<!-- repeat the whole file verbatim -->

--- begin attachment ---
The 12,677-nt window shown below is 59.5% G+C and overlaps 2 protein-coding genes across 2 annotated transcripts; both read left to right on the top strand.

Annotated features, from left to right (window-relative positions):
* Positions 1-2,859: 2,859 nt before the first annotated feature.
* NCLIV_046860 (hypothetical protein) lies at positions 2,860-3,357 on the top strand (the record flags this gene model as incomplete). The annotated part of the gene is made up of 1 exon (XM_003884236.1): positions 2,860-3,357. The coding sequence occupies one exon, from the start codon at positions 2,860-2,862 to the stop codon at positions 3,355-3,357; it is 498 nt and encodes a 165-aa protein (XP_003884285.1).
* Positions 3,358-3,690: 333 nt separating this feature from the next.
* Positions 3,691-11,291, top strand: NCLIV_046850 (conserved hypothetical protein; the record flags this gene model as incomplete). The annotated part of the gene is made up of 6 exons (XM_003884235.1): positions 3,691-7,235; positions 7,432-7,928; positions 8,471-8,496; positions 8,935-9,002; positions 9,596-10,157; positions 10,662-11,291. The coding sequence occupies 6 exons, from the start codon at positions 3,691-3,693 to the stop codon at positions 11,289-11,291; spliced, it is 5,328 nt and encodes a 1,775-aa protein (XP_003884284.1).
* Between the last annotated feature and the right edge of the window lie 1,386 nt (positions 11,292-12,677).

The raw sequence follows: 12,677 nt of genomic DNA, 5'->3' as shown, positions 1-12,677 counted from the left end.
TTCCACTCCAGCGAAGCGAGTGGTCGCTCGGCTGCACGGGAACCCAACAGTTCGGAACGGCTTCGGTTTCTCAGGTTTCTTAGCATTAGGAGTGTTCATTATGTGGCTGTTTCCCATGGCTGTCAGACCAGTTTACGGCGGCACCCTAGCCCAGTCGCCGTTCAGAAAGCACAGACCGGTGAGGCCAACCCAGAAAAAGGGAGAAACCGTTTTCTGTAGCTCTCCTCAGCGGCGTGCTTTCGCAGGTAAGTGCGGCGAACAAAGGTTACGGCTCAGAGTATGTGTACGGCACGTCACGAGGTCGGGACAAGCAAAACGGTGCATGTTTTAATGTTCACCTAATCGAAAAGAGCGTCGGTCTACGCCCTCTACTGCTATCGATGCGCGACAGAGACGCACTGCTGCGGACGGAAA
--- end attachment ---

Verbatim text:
The 12,677-nt window shown below is 59.5% G+C and overlaps 2 protein-coding genes across 2 annotated transcripts; both read left to right on the top strand.

Annotated features, from left to right (window-relative positions):
* Positions 1-2,859: 2,859 nt before the first annotated feature.
* NCLIV_046860 (hypothetical protein) lies at positions 2,860-3,357 on the top strand (the record flags this gene model as incomplete). The annotated part of the gene is made up of 1 exon (XM_003884236.1): positions 2,860-3,357. The coding sequence occupies one exon, from the start codon at positions 2,860-2,862 to the stop codon at positions 3,355-3,357; it is 498 nt and encodes a 165-aa protein (XP_003884285.1).
* Positions 3,358-3,690: 333 nt separating this feature from the next.
* Positions 3,691-11,291, top strand: NCLIV_046850 (conserved hypothetical protein; the record flags this gene model as incomplete). The annotated part of the gene is made up of 6 exons (XM_003884235.1): positions 3,691-7,235; positions 7,432-7,928; positions 8,471-8,496; positions 8,935-9,002; positions 9,596-10,157; positions 10,662-11,291. The coding sequence occupies 6 exons, from the start codon at positions 3,691-3,693 to the stop codon at positions 11,289-11,291; spliced, it is 5,328 nt and encodes a 1,775-aa protein (XP_003884284.1).
* Between the last annotated feature and the right edge of the window lie 1,386 nt (positions 11,292-12,677).

The raw sequence follows: 12,677 nt of genomic DNA, 5'->3' as shown, positions 1-12,677 counted from the left end.
TTCCACTCCAGCGAAGCGAGTGGTCGCTCGGCTGCACGGGAACCCAACAGTTCGGAACGGCTTCGGTTTCTCAGGTTTCTTAGCATTAGGAGTGTTCATTATGTGGCTGTTTCCCATGGCTGTCAGACCAGTTTACGGCGGCACCCTAGCCCAGTCGCCGTTCAGAAAGCACAGACCGGTGAGGCCAACCCAGAAAAAGGGAGAAACCGTTTTCTGTAGCTCTCCTCAGCGGCGTGCTTTCGCAGGTAAGTGCGGCGAACAAAGGTTACGGCTCAGAGTATGTGTACGGCACGTCACGAGGTCGGGACAAGCAAAACGGTGCATGTTTTAATGTTCACCTAATCGAAAAGAGCGTCGGTCTACGCCCTCTACTGCTATCGATGCGCGACAGAGACGCACTGCTGCGGACGGAAA